In a recent phone conversation, the People’s World interviewed Gary Murrell about his new book, The Most Dangerous Communist in the United States: A Biography of Herbert Aptheker.
Murrell, who teaches history at Grays Harbor College located on the western edge of Washington state, says he researched Aptheker for 16 years. Murrell said his interest in Aptheker started while he was a student at Southern Oregon State College where the Marxist historian conducted a week-long residency. “I agreed with him philosophically,” Murrell said. “His politics and commitment appealed to me.”
Aptheker, a 55-year member of the Communist Party, USA, was well known as a historian, academic and activist who published dozens of volumes on African-American history, civil rights, politics and Marxist philosophy.
During the height of the “Red Scare,” Aptheker was considered by then FBI Director J. Edgar Hoover as the “most dangerous communist in the United States,” as “the Party’s most effective campus speaker,” Murrell added.
According to Murrell, Aptheker was “passionate and straight forward,” which partly explained his appeal to young activists on college campuses throughout the 1960’s. What he said “rang true to them,” Murrell added. “Young people like passion.”
At the height of the student free speech movement Aptheker had been invited to speak at Ohio State University. To demonstrate the absurdity of the school’s crackdown on free expression, Aptheker sat on stage silently while students challenged campus-based censorship by reading excerpts from his many books – all found in the school’s library.
However, it wasn’t only Aptheker’s passion that endeared him to sixties-era young radicals or to African Americans looking to challenge the then-dominant narrative about Blacks in U.S. history.
Instead, it was Aptheker’s “dogged research,” especially evident in his groundbreaking book American Negro Slave Revolts – first published in 1943 – and his nine-volume A Documentary History of the Negro People in America. The latter book, according to Murrell, “absolutely changed the course of Black history.”
Further, Aptheker “worked constantly. He did not rest.” Considering that he had neither the convenient tools of modern technology (scanners, computers, smart phones and the internet) nor the aid of research assistants, his accomplishments become that much more “remarkable,” as he personally “found the sources” and “wrote out his notes long-hand.”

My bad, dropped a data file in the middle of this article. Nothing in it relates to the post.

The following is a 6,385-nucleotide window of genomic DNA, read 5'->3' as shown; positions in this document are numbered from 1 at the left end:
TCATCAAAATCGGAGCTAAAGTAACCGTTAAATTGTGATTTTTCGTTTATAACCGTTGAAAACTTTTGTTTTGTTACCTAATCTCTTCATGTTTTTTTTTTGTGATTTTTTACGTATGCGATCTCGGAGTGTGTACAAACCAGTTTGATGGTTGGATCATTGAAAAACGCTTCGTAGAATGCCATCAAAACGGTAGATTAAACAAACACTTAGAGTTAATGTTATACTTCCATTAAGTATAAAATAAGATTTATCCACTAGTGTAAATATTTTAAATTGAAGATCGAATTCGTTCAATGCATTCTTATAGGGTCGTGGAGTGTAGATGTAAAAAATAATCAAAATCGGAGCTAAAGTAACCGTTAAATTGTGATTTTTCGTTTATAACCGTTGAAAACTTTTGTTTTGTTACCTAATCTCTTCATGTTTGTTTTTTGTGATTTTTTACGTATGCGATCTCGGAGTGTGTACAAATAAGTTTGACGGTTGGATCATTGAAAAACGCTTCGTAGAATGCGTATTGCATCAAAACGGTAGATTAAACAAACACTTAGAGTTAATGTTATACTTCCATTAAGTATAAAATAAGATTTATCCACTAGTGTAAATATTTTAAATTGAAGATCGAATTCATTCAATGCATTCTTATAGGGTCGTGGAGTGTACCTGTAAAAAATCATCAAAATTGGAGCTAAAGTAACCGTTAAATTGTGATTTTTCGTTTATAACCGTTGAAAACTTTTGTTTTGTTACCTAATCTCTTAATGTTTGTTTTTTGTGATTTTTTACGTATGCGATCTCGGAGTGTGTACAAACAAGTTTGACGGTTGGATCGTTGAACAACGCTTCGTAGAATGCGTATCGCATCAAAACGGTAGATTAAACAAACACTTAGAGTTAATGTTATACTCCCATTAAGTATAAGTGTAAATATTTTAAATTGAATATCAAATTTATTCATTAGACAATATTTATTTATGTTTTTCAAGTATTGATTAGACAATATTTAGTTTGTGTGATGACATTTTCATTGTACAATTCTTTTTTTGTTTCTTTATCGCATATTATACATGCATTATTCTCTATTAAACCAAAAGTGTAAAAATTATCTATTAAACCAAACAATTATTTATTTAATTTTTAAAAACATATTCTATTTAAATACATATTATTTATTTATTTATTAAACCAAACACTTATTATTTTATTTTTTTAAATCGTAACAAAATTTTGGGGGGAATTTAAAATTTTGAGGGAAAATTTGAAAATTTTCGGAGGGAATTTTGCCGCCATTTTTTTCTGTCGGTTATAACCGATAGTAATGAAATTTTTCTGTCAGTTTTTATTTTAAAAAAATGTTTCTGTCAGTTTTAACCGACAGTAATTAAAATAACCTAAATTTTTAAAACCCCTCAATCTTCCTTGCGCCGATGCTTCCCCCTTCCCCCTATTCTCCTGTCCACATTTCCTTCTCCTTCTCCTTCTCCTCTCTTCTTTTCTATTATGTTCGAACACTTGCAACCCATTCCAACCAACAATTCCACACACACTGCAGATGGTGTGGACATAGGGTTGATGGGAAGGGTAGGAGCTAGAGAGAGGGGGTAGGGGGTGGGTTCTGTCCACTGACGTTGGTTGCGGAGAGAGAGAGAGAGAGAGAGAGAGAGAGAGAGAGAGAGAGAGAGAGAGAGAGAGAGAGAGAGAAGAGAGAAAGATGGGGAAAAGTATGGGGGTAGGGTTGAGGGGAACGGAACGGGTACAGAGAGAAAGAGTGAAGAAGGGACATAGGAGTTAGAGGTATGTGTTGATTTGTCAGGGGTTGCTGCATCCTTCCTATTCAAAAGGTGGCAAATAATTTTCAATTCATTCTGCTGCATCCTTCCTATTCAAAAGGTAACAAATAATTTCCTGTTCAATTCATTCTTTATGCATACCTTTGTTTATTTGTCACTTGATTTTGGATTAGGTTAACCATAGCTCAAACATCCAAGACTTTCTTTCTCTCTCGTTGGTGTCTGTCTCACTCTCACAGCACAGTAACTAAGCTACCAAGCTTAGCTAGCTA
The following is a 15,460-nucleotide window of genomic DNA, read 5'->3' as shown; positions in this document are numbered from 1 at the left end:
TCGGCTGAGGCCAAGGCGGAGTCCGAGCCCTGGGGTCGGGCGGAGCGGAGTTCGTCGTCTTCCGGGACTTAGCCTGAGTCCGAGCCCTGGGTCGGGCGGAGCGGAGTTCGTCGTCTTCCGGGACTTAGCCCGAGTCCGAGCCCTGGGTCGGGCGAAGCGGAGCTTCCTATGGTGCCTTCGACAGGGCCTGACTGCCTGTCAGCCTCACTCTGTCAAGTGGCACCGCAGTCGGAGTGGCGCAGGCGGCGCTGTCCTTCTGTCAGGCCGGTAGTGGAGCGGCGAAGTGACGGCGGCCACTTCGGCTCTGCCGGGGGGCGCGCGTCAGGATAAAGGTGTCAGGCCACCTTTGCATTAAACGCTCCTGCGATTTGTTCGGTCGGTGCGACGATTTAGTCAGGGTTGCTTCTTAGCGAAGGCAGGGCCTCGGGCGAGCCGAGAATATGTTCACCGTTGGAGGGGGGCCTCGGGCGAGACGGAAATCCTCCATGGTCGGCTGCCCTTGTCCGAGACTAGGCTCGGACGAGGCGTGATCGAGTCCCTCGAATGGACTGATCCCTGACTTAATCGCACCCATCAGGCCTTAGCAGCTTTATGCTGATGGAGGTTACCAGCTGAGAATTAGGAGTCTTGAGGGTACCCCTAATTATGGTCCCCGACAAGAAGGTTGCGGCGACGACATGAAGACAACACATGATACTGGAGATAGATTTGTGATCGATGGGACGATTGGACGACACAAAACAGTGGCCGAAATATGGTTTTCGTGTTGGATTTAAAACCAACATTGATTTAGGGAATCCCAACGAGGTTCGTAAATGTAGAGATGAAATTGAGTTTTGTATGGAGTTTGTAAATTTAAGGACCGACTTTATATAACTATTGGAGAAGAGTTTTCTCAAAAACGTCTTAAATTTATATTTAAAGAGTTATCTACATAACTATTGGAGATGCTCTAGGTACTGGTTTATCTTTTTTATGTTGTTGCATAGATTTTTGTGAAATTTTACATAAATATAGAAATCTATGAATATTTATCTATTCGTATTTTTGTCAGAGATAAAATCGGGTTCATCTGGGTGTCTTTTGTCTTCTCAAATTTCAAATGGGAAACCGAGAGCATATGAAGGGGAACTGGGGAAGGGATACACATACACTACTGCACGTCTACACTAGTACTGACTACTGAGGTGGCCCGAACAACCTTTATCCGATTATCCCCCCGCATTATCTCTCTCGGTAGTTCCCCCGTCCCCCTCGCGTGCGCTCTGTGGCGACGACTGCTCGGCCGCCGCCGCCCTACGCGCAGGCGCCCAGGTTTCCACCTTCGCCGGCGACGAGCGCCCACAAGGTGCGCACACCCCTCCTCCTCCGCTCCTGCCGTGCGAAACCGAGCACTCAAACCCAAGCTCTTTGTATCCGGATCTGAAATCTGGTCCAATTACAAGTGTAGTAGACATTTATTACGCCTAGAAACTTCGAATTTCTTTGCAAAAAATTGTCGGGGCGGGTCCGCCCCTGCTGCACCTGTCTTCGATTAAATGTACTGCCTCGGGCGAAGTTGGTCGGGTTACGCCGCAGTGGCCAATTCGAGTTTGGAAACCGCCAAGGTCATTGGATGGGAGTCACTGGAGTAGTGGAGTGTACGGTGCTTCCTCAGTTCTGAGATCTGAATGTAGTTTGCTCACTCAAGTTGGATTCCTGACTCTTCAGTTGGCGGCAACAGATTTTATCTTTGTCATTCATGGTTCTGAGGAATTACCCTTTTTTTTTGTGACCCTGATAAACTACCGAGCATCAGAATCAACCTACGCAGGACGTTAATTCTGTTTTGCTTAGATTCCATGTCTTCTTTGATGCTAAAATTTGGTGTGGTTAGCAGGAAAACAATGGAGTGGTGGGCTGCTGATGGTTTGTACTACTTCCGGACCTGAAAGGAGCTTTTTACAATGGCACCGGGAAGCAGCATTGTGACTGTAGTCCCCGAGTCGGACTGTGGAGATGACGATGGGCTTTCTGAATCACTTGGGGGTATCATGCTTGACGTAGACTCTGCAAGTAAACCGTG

“Every place he went he collected material for his research.” He “collected a body of evidence that most scholars before him either didn’t think about or ignored,” Murrell added.
“No one who studies Black history can start without first consulting Aptheker’s work,” Murrell said pointedly. Specifically referring to Slave Revolts, which has gone through multiple Anniversary printings, Murrell added, “There is no other book that has had the lasting impact on the study of African American history…”
“People were astonished by his organization and academic research” all directed toward one singular goal: “A desire to change the world.”
Aptheker was also a committed socialist and leading member of the Communist Party, USA for most of his life. This partly explains why he was shunned by many of his academic peers – at least, his white peers – and most elite universities. He was widely respected by African American scholars, including his good friend, the author and intellectual luminary W.E.B. Du Bois.
However, by the 1960s, things began to change, as a new generation of historians began to consult Aptheker and his work.
Aptheker wasn’t just an academic, though. He regularly put his body on the line, for civil rights, peace and socialism.
According to Murrell, “most people in the U.S. didn’t think about the history of the Vietnam war until the publishing of the Pentagon Papers.” However, “if they had been reading PA [Political Affairs, the monthly theoretical journal of the Communist Party, which Aptheker edited] they would have read Aptheker’s analysis.” “He wrote about the war. He wrote about government lies.”
Additionally, in January 1966, Aptheker traveled to that war torn country as part of a fact-finding peace mission along with Staughton Lynd and Tom Hayden. Aptheker’s 2003 New York Times obituary characterized the trip as having “stirred a whirlwind of debate over Washington’s travel restrictions to certain countries.”
He published his first-hand accounts in a volume titled Mission to Hanoi.
After returning, Aptheker went on an extensive speaking tour and “spoke with hundreds of thousands of people” about what he saw. Further, he was one of the first Americans to “link racism and the war in Vietnam,” which became a rallying cry for the Black Power Movement.
Aptheker was also in the forefront of the LGBTQ movement within the Party. He was “conceptually and philosophically opposed to discrimination against gays and lesbians” and the CPUSA’s then-backward stance on LGBTQ rights.
Aptheker would eventually leave the Communist Party in the early 1990’s after the collapse of the Soviet Union and a split in the CPUSA. However, as Murrell said, “he was a member of the Party in his heart until he died” and a committed socialist who firmly believed that it is “only when people act within a dedicated, collectivist movement” is real, systemic change is possible.
Before his death in 2003 at the age of 87, Aptheker continued writing and speaking publicly. He published Anti-Racism And U.S. History: The First Two Hundred Years and wrote regularly for Nature, Society and Thought, a journal of dialectical and historical materialism.
Murrell will speak on Aptheker, his life and work, at the Tamiment Library at New York University on April, 7 from 6 to 7:30 p.m.
“The Most Dangerous Communist in the United States”: A Biography of Herbert Aptheker
by Gary Murrell, with an afterward by Bettina Aptheker
University of Massachusetts Press
Available in hardcover and paperback editions